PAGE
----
From the inception of American architectural education, our discipline has always been an unstable hybrid. William Ware, the founder of MIT's program, observed in 1866, after studying architectural education in Europe, that: "the French courses of study are mainly artistic, and the German scientific, and the English practical." His program, one of the first in the nation, would represent an attempt at synthesis.
Today this uneasy balance of art, science, and practice is in more danger of collapsing than ever.
We've ceded speculation to designers from other disciplines, the best work about the future relationship between technology, design, and culture at large is now coming from the fields of product design and industrial design. Within architecture, the production of novel form is now almost instantly commodified in the global marketplaces, going wherever labor is cheap and politics are autocratic. We've lost the majority of the everyday built environment to dullness and risk-averse bad planning. Meanwhile, with the exception of too few responsible firms engaged in mentorship, we have a professional culture that privileges technical skill and low wages over critical thinking. And we have an academic culture that looks for hard, measurable, machine readable metrics to decide if education is taking place or not.
University cultures, now focused on quantitative assessment over narrative in annual reports, are asking how many faculty are licensed architects, and how many graduating students are going on to licensure, meanwhile our professional organizations are re-entering the academy in several ways. NAAB intends to merge with ACSA, and NCARB wants to retool curriculum so that students receive licensure upon graduation. This is against the backdrop of a university academic culture that's getting hollowed out from within, as administration expands while teachers are asked to do more with less. Never mind time for research and speculation about the future, the academy must produce students that serve the profession now, because offices want affordable labor in the seats at 9am Monday, and they'd best be proficient in the latest version of Revit.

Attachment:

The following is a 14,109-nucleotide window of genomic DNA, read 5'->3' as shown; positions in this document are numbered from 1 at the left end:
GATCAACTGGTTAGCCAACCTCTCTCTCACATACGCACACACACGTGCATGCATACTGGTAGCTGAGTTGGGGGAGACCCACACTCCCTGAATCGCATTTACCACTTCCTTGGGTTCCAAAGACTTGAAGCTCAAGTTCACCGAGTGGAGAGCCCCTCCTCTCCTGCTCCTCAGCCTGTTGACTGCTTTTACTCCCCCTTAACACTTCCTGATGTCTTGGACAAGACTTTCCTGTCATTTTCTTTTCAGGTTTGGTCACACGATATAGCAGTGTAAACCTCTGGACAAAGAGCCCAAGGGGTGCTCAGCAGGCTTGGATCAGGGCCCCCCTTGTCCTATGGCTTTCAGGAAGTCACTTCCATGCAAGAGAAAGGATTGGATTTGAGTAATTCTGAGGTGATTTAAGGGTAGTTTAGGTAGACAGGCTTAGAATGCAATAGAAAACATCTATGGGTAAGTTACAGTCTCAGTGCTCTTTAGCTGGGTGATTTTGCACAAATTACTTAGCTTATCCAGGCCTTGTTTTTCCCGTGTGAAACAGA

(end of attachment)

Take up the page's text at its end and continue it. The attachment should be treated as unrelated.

What can American architectural education offer back to these challenges? We can re-emphasize the historical mandate of the M. Arch degree: sustained critique, sustained speculation, in parallel with practice, scholarship and service, as a complement to the profession-oriented pedagogy of the B. Arch, and the deep dive methodology of the PhD. We can advocate for a return to an attitude towards the study and practice of architecture that places it back alongside the liberal arts and the fine arts.
The most useful things that architectural education can offer students in regards to professional practice are being buried under a futile race to keep up with software. If we teach practical skills, then let us focus on methodology over technique, the "why" over the "what." The proliferation of job descriptions designated "X Architect", where "X" is "Software", "Experience", or "User Interface", shows that other disciplines are hungry for the rigorous systems-level design methodologies that architectural education offers. And if one of the things we do best is speculation about the future, then let us serve practice by speculating with our students about the future of practice. This way, they will be able to anticipate, not the new plugins for parametric modeling that come out next week, but the new paradigms that will change how the built environment is made over the next decade.